USC President Agreed To Step Down. Two Months Later, Faculty Members Are Wondering When

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Rob Shimshock Education Reporter
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The University of Southern California president agreed in May to step down from his post, but faculty authored a Wednesday letter asking the university board of trustees to make sure he does.

USC President C.L. Max Nikias has served as president of the school since 2010, but scandals during the 2017-2018 school year prompted faculty to call for his resignation, reported The Washington Post.

“President Nikias cannot be the one who stands up to greet the new students at the Convocation,” nearly 700 USC faculty members said in the letter, according to WaPo. “Two months ago, you listened to the voices of faculty, students, alumni, and community members, and announced that President Nikias would step down in an ‘orderly transition’ to new leadership.”

The Los Angeles Times reported in July 2017 that former USC medicine dean Carmen A. Puliafito used illegal drugs. His replacement, Dr. Rohit Varma, resigned in October 2017 after decade-old allegations of sexual harassment became public. The LA Times also reported that USC allowed its former gynecologist, Dr. George Tyndall, to continue serving in his capacity despite numerous allegations of molestation.

“Nikias remains on vacation,” a USC spokesman told The Daily Caller News Foundation. “Jim Staten, CFO, is acting president while Provost Michael Quick is away on vacation. Quick will be acting president again when he returns on Monday.”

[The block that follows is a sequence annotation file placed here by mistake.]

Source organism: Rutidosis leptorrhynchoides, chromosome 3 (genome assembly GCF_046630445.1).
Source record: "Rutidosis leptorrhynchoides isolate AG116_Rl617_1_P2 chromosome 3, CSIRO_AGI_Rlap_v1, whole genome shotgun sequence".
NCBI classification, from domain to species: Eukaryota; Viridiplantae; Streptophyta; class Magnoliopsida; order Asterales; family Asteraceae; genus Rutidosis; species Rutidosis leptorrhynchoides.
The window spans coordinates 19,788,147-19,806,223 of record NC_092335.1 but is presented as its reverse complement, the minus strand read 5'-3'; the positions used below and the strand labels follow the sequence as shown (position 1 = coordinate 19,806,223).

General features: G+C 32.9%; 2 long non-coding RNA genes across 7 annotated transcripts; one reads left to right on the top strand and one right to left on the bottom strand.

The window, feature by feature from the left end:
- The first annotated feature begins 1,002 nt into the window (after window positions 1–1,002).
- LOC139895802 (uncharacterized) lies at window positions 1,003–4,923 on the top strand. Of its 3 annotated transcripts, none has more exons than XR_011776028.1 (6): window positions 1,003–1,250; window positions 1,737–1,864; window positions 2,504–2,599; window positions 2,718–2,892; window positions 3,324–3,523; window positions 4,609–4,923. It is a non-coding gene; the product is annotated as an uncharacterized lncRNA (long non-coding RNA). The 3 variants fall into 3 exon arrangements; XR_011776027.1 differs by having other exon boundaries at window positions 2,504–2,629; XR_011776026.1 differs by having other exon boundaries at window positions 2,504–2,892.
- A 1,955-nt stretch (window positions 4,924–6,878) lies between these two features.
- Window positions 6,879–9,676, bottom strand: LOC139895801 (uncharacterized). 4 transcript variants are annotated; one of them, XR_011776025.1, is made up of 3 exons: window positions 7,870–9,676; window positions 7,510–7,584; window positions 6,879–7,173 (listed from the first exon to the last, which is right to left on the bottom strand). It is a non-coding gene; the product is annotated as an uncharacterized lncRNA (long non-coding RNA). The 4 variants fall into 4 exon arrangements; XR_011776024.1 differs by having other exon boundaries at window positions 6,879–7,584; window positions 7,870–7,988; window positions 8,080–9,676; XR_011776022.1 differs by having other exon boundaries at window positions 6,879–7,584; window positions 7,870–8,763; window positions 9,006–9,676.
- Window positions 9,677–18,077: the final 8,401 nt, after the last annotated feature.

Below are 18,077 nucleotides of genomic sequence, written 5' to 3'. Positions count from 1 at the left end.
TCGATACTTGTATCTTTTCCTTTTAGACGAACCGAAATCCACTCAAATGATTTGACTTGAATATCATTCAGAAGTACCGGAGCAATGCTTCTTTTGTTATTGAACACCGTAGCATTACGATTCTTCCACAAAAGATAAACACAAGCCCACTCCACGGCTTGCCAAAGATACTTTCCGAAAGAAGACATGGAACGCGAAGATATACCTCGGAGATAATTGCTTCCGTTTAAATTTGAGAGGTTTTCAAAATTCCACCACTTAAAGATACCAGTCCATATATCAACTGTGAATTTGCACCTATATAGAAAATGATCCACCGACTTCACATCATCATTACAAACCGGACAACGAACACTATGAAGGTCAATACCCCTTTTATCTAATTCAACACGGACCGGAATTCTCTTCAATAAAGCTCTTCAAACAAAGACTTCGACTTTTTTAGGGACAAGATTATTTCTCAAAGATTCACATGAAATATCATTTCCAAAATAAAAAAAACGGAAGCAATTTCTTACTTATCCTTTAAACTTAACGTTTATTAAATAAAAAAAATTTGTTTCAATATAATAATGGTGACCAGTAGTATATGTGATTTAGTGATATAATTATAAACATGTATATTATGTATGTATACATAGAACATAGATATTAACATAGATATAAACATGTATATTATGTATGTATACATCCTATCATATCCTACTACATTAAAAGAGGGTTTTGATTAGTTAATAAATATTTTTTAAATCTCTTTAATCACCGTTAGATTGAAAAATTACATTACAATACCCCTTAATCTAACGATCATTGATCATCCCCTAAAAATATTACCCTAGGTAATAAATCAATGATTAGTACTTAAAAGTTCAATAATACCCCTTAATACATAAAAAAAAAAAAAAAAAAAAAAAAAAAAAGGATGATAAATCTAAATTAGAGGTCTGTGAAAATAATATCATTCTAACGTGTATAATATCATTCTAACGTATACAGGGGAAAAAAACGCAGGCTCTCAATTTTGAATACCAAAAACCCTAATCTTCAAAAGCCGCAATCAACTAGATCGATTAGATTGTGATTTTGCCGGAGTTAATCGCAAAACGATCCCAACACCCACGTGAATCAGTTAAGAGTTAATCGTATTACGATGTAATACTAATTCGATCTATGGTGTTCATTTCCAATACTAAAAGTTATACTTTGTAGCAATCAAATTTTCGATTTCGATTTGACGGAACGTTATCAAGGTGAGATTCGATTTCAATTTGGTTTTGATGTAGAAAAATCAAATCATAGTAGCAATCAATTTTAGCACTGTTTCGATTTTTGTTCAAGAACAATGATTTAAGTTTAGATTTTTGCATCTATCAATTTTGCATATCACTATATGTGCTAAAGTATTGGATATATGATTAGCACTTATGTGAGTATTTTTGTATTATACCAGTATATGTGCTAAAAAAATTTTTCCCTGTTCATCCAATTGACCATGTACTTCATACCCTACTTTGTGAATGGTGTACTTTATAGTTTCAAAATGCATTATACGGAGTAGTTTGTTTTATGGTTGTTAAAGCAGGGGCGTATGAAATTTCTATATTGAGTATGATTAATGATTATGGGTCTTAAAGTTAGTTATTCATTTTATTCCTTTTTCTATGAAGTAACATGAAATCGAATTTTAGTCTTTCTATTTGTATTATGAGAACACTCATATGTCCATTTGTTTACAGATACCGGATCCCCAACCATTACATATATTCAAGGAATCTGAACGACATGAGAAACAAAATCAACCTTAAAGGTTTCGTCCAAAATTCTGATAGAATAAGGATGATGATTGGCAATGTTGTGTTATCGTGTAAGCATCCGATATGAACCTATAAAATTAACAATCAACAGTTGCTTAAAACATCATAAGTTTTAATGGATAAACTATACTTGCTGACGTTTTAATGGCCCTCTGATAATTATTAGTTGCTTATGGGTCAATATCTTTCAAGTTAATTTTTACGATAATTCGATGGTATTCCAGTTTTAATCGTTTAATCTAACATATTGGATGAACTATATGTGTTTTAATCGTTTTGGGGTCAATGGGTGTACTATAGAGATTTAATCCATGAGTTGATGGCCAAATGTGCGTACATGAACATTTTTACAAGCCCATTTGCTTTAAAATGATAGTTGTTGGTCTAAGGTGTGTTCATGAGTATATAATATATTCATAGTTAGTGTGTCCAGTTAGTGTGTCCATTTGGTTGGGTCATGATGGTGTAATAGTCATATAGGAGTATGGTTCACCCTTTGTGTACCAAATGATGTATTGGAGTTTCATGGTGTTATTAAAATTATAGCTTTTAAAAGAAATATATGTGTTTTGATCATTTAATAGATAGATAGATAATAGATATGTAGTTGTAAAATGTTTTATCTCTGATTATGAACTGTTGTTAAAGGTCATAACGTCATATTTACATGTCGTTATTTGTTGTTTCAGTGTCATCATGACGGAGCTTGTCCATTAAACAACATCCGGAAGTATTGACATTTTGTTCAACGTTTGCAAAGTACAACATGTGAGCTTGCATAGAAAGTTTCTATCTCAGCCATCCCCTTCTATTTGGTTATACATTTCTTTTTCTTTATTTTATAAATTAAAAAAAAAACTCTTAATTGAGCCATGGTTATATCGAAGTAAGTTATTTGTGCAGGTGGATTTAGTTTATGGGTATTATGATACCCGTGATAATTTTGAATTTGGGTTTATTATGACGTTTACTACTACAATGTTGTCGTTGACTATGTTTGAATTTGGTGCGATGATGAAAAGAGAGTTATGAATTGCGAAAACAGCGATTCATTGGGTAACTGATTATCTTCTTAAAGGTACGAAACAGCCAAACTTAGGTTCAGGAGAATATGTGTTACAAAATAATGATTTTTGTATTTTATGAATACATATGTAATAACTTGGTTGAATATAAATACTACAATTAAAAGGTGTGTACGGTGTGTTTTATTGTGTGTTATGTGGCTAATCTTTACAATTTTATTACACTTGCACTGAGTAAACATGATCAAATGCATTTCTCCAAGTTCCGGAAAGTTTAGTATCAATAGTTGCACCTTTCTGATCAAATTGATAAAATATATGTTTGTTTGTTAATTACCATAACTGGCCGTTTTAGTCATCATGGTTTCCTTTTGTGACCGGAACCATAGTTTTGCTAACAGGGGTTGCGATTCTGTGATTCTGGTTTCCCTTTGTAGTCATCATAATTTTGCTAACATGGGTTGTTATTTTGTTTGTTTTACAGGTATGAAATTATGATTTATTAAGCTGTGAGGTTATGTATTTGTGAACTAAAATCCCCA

The school made headlines earlier in July when a Los Angeles Superior Court judge made it pay over $100,000 in attorney fees to a student accused of rape after a USC Title IX official called him a “motherf**ker” after forgetting to hang up on a call. (RELATED: USC Slapped With Six-Figure Judgment After Calling Accused Student ‘Motherf**ker’)

“[USC Board of Trustees Chairman Rick] Caruso has interviewed four highly accomplished recruitment firms and will make a recommendation to the Board of Trustees, for their consideration and approval, at an August 7 board meeting,” the spokesman continued. “At the same meeting, the board will vote on the formation of a presidential search committee, which will represent perspectives from across the university community and make recommendations to the board. Throughout the summer, Caruso has had a number of constructive conversations with students, faculty, staff and alumni about the future of the university and its next president and will continue to seek broad input.”

This post has been updated with comment from the University of Southern California.

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